Like I'm sewing my own clothes but I will make the minimal effort. Harsh? Hey everyone has a details or two that they can't abide and that is one of mine. But for this semi-tester version I gave it a try (meaning I wasn't going to be heartbroken if this top didn't look great since the fabric was one of my $2 sale bargains).  And it came out nicely. I think this technique doesn't work on all knits - they have to have enough stretch to turn the round edge but not too much that they stretch out. If that makes sense!

Mc7538 neckline


Mc7538 back

Am I shrinking or are patterns getting longer? I think the trend is for longer tops, even in t-shirts. I hemmed it and then decided it was too long so very lazily turned up the hem again and stitched to shorten it another 1.25".  So the hem is a bit bulky. But now I know for the next version.


You can see on the dress form that adding the 3/4" of length on the top piece means that the seam does go under the bust point which I think looks optimal. Plus the diagonal seaming/stripes create kind of a slimming effect, which is fine with me!

Mc7538 close up diagonal

So that's the scoop on this cute t-shirt pattern, definitely a winner in my view. And it matches my new royal blue jeans (which I ordered from Lands End - a lot of their pants/jeans fit me perfectly so I am on the lookout for when they put them on clearance price). Expect to see these jeans a lot - they are such a great color for my wardrobe :)

Mc7538 on me

And don't you miss the pink jasmine on the back fence, I'm so sad to lose it however today is a plant sale at the local junior college horticultural department. So I plant to stock up on lots of new stuff that I will then have to find a home for in my yard.

Hello Stitch Studio in Berkeley where I will be teaching sewing classes is now open!  Some lovely photos on the space now online to view. You can register on their website for memberships and sewing classes. You don't have to be a member to take the sewing classes so I hope to meet some of you there. My first classes: Sew a Tunic top (morning) and Sew a Skirt (afternoon) start on May 13 and there are a few spaces still available.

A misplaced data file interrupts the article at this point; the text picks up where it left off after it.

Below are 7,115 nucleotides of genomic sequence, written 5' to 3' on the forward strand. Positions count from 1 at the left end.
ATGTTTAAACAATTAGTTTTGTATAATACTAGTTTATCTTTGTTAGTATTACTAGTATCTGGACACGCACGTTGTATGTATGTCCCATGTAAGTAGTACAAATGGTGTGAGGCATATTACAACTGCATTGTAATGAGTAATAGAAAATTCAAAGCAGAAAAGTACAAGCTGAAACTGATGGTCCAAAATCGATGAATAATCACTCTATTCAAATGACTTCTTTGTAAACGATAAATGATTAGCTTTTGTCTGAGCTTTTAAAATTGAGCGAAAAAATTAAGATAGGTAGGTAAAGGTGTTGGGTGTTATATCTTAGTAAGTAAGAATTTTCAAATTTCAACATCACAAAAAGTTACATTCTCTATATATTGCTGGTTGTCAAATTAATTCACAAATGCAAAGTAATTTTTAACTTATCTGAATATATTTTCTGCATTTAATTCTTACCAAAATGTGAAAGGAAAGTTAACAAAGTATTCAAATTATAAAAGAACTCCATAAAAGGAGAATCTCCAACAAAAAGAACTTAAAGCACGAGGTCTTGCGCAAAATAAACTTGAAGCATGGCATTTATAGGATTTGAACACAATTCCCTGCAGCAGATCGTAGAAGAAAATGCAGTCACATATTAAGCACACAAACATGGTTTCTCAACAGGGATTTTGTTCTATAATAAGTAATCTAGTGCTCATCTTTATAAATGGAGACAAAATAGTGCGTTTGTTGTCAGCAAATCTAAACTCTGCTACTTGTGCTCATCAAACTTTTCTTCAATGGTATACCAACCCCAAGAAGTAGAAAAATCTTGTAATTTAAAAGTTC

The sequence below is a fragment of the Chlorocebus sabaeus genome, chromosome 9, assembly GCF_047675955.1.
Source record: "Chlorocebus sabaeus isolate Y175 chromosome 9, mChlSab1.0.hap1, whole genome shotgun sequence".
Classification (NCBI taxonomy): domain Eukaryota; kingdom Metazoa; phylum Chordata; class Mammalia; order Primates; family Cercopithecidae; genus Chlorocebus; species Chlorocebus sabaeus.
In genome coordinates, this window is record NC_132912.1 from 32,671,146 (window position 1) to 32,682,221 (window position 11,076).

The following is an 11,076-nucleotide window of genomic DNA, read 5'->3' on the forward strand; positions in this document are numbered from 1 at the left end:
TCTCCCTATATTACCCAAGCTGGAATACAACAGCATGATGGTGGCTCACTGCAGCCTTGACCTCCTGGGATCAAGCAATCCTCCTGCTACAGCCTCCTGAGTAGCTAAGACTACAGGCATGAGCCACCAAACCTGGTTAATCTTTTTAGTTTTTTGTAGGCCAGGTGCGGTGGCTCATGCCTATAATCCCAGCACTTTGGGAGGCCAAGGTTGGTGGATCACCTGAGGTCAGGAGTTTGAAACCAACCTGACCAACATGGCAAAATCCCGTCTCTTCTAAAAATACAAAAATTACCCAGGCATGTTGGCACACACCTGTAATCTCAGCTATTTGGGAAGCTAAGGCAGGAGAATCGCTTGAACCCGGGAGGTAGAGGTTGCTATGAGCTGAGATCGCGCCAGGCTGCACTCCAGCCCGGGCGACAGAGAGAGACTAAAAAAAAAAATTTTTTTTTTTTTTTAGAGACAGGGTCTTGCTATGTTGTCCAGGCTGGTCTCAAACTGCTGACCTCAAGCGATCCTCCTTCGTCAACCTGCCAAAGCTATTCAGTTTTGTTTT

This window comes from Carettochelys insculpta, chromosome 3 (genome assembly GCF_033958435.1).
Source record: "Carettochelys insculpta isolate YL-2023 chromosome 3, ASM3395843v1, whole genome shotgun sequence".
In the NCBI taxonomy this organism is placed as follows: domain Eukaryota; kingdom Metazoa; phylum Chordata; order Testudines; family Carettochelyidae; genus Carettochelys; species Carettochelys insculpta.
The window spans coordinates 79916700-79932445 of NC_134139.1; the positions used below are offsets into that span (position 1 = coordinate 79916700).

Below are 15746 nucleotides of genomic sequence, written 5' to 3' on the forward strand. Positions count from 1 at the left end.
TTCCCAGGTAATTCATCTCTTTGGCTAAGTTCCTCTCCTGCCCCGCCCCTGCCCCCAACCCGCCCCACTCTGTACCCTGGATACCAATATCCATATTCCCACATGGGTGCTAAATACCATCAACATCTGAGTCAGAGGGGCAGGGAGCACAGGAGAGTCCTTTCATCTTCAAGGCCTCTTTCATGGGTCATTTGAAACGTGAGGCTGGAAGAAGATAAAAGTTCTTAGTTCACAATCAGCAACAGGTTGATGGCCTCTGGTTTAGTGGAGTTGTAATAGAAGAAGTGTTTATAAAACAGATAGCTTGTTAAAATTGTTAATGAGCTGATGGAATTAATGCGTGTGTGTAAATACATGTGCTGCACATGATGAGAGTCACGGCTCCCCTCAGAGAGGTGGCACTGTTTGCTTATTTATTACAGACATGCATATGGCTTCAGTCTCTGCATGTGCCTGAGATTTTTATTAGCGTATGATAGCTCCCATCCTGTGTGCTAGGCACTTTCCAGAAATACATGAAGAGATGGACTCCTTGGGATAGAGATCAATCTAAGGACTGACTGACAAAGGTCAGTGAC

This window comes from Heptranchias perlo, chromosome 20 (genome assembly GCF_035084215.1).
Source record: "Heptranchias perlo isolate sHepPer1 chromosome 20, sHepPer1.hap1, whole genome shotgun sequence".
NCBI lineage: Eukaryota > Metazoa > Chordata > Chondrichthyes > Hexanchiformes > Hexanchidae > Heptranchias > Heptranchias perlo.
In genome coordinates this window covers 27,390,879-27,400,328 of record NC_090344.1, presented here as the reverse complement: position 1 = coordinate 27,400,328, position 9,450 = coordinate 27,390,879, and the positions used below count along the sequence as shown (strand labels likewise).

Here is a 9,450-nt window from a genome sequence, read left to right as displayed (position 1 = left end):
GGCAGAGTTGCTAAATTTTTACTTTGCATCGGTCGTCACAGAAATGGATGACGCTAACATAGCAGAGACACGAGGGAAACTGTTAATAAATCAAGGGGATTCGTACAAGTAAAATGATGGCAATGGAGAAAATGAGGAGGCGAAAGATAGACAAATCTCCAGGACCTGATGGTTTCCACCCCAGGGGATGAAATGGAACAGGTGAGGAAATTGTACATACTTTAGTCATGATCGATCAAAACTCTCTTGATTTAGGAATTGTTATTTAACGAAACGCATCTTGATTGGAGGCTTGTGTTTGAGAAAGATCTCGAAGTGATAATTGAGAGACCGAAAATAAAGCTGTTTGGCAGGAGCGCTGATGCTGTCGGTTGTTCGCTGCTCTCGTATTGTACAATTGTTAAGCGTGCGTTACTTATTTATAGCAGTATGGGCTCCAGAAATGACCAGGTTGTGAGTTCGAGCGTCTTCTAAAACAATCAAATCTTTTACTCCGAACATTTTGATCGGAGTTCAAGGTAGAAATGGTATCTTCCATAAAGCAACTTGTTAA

Up next, I'm sewing a couple of items for myself in some beautiful cotton voile. Love that fabric! And working on various projects for sewing clients - with some interesting features that I will blog about.

Happy spring sewing,
Beth

Today's garden photo - you can see the gorgeous yellow rose in the pictures above that is at its best this time of year, but the star this week is the orange tree. In full blossom, covered in bees doing their job of pollination and the orange blossom scent is intoxicating!

orange blossoms
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16 comments:

  1. Nice review, Beth. I'm at the point where I don't buy plain ole t-shirt patterns. I look for something interesting or unique before making a purchase. I saw this one but didn't get it because I was concerned with making a FBA work. Your instructions for lengthen the front (#2) may be the perfect solution for making the FBA with a slight variation of what you illustrated here. On the neckline, I like adding a neckband as well. Thanks again for the review.

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  2. I've see that pattern pop up a few times and it looks better each time I see it. You've done a great job and that length alteration looks really good. I have trouble sourcing good stripey knits in my colours in the UK, I'm probably too picky, but I when I do it'll be first in my list

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  3. Oh... love that! And actually quite glad to find out you had to shorten it.. just maybe... maybe it will be long enough for my daughter and I (5'9" and 5' 11"). So rarely do I not lengthen a pattern. My daughter would LOVE this pattern - some great color blocking possibilities.

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  4. Cute, Beth! I'm getting this pattern and will follow your adjustment. Let us know when you get the back resolved ;)
    Look forward to seeing the next one.

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  5. Nice top! and I hope you do the dress - it looks so interesting!